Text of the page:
Friday, January 14, 2011

Because Atheism Has No Holidays

“But, my dear Sebastian, you can't seriously believe it all.”
“Can't I?”
“I mean about Christmas and the star and the three kings and the ox and the ass.”
“Oh yes, I believe that. It's a lovely idea.”
“But you can't believe things because they're a lovely idea.”
“But I do. That's how I believe.”
—Charles Ryder and Sebastian Flyte in Brideshead Revisited

This month’s book salon topic was novels with religious characters or settings. Salonista selections were quite varied and ran the gamut from anti-religious to reverential: Cain (José Saramago), Death Comes for the Archbishop (Willa Cather), The End of the Affair (Graham Greene), In This House of Brede (Rumer Godden), The Name of the Rose (Umberto Eco).

Preparing the discussion questions took me back to the fabulous “Theology and Literature” class I took in college, where I first read Graham Greene, Gilgamesh, and Shusaku Endo’s Silence. This theme provides so many avenues for discussion (and there are so many novels on its list that I want to read) that I think we could totally do it again in the near future. Following the meeting, I am most intrigued by Cain, read in Spanish by La Maratonista Minimalista. Sadly, a quick search of Amazon, Goodreads, and the San Francisco Public Library leads me to believe it might not be available in English yet. If you believe otherwise, let me know.

Unfortunately, before our meeting, I had only read about 300 pages of my selection, The Name of the Rose; however, I don’t feel too guilty, because one conclusion I came to while reading it is that it is probably a better fit for next month’s topic, Books and the Bookish. For, although the novel takes place in a fourteenth-century monastery, it is really more about language, learning, and books, than about religion. But I do need to finish it by the end of the month since it’s my challenge book for January. And, even though the book salon concept means that it’s not really crucial to finish a text before meeting, I much prefer it, and therefore I need to get started on Possession soon, which, from what I recall, should be an interesting follow-up to the Eco.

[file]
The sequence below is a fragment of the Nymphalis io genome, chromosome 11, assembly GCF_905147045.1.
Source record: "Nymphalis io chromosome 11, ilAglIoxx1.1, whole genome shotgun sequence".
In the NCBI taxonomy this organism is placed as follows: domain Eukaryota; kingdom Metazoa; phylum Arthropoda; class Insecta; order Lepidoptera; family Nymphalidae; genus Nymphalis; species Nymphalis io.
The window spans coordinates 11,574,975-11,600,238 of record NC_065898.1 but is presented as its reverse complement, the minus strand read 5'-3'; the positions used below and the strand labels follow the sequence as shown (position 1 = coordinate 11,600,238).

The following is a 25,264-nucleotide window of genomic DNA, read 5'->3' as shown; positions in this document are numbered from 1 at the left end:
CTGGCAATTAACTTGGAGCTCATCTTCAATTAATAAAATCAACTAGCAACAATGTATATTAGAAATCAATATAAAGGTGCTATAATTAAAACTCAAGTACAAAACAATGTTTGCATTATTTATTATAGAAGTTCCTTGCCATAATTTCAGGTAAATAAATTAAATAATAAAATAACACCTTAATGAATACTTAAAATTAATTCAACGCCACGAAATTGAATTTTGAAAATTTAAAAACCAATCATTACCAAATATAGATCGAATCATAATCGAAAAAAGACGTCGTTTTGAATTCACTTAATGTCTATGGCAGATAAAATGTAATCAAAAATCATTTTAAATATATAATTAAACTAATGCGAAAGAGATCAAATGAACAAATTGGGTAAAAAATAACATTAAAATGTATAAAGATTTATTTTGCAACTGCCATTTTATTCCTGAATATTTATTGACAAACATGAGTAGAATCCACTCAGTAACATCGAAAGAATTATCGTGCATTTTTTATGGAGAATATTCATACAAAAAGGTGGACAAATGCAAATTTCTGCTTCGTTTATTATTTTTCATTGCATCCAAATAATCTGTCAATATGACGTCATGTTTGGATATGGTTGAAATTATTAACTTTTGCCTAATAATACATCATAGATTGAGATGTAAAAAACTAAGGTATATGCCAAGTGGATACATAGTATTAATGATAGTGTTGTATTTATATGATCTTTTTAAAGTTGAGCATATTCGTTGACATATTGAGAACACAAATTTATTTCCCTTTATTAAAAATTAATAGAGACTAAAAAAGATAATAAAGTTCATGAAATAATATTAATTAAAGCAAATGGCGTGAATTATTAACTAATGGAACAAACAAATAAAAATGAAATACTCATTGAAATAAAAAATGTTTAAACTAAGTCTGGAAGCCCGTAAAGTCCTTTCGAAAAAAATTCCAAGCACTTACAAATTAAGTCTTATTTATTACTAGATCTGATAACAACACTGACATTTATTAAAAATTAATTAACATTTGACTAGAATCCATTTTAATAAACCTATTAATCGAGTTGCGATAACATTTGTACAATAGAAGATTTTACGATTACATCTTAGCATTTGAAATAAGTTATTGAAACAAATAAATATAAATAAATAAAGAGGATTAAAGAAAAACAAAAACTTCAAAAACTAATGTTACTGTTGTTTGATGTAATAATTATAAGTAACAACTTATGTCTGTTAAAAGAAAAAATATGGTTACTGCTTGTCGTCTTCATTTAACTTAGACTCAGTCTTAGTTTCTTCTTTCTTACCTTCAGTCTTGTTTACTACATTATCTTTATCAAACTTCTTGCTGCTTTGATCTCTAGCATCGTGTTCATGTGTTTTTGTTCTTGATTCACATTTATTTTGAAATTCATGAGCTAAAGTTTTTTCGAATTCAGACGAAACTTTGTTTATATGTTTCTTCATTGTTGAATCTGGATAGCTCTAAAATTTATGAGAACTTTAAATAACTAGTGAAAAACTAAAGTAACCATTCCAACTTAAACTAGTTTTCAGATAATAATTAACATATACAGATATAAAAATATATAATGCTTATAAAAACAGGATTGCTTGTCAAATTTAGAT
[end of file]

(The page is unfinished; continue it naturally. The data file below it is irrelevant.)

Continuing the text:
Speaking of challenges, how is everyone doing on The Great Unread? Please post below, whether you’ve only just picked your January book, read a fair amount, or finished your selection. Depending on your outlook, you have only have half a month left, or you have half a month left.


Amy Garvey said...

Yikes. I picked up both Girl With the Dragon Tattoo and The Strain, and have made roughly zero progress on either. I think I'll stick with The Strain, and see where I get in the next few days.

It's odd because the beginning was a quick read for me, so I'm not sure why I put it down.

Stasia said...

Love BRIDESHEAD REVISITED and fondly remember many G'town lit classes. Good luck with THE NAME OF THE ROSE! I'm reading like crazy for the 2011 debut author challenge so those on-the-shelf books will have to wait awhile. Two martinis, btw, sound fabulous. I'm drinking one of my kid's unfinished grape juices from breakfast.

Tamara Skaredoff said...

I've settled on The Windup Girl as my Great Unread book for January and I am just about to start it (as soon as I get off the computer).

I think you are right, as I recall The Name of the Rose is pretty seriously about books and only about religion to the extent it relates to books (and reading and writing and copying and librarianship).

LifetimeReader said...

What a fascinating reading theme for a salon! And I've long loved Bridehead Revisited, despite the fact that I guess I'm disappointed that Charles seems to have misplaced his atheism at the end. I've just been reading another Waugh which does not discuss Catholicism at all, but religion and tradition play a role nonetheless. Interesting.

Sylvie said...

I really need to re-read Brideshead at some point, but not right now, when I really just need to finish something, anything. I've started 6 or 7 books since December (and read almost 200 pages in most of them) but can't seem to finish anything. It's frustrating to say the least.